As schools strategize to maintain educational continuity during Covid-19, technology fills the gaps. For many, a quick pivot to video conferencing offers a bridge, even if the experience isn’t the same as a classroom. But digital learning is here to stay, so it’s time to press for better technology.
Pushing for innovation can feel like a big ask, especially during a time of economic uncertainty. In this instance, an upgrade is vital. Education leaders owe it to their students to lean into the edges of technology and find new ways of enhancing classroom value.
With VirBELA’s virtual world campuses, students enter a classroom as avatars—similar to gaming. Teachers can lecture, give presentations, pull up web browsers, share links, create notes or documents, and make room for breakout groups.
Most students today are digital natives, so they’re already comfortable with first-person interaction on virtual platforms. Even older students are likely to onboard quickly and easily, as long as they have internet access.
Teachers don’t have to be gamers to get it right away: class is in session. Lessons take shape via lectures, rich content, and genuine student engagement.
The quality of interactions clarifies the value of early adoption. Advancing knowledge is the whole point of education. Integrating new technology is no different. With both, schools champion new ways of thinking and doing, while positioning students at the forefront of technology.
Julien Depauw, Head of Academic Innovation at EGADE Business School concurs, “We needed an improved experience, where instead of being passive listeners, students took an active role in classes. When they obtain advanced jobs as a result of their MBAs, they’ll be expected to be proactive, engaged, and familiar with the newest technology, the same way they are in VirBELA.”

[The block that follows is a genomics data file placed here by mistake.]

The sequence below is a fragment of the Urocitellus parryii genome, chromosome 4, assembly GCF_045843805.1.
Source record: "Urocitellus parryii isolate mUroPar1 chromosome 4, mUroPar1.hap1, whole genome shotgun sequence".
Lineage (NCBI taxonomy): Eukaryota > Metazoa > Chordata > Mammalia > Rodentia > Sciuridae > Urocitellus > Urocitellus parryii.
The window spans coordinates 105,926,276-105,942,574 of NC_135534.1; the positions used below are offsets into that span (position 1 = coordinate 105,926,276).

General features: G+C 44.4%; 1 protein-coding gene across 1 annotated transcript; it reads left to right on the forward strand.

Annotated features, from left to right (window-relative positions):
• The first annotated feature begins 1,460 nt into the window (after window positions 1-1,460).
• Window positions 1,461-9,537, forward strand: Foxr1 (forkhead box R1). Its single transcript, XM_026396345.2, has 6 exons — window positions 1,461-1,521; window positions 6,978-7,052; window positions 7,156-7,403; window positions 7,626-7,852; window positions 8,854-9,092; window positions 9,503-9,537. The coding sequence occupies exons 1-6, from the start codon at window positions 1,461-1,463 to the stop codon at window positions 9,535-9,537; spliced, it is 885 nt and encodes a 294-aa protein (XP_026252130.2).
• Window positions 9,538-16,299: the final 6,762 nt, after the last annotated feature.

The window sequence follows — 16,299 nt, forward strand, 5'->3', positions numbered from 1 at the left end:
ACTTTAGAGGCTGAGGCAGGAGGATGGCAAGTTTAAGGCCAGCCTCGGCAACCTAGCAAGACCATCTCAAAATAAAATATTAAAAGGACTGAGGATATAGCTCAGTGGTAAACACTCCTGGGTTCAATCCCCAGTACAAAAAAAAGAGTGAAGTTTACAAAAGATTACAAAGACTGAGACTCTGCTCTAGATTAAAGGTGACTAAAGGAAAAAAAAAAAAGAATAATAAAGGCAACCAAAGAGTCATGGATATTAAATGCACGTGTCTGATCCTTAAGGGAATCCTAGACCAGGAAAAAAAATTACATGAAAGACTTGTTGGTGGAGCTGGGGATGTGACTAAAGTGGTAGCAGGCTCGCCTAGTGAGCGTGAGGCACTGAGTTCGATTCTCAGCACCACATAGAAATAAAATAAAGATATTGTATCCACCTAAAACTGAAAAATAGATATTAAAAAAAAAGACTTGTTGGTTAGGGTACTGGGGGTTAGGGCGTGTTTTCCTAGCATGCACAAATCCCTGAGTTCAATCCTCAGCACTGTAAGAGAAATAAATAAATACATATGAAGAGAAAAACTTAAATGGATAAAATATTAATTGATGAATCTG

As Depauw notes, early adoption can be the difference between success or mediocrity. Losing ground now on lessons, group projects, and social interaction will be challenging, if not impossible, to make up later.
By going virtual, students have space to participate in the same or higher levels of academic rigor as before, with an additional emphasis on physical safety and technological proficiency.
There was a time when the classroom was considered an essential platform. Online learning was a diplomatic way to let older students knock out a few credits while working. Some for-profit schools used it to line pockets. Now, Columbia University offers an entire Master of Social Work degree online.
Online classes transformed educational access in deeply meaningful ways. A new generation of students has been able to learn and land rewarding jobs because of them.
The intersectionality of online classes is impressive, too. Workers, parents, residents of rural communities, and other groups that may have had a hard time getting to class can now attend from anywhere—all because early adopters legitimized the platform.
To learn more about how technology and innovation can lead the way in education, download the e-book, Meeting Students Where They Are: Replacing Classrooms and Campuses with Virtual World Technology.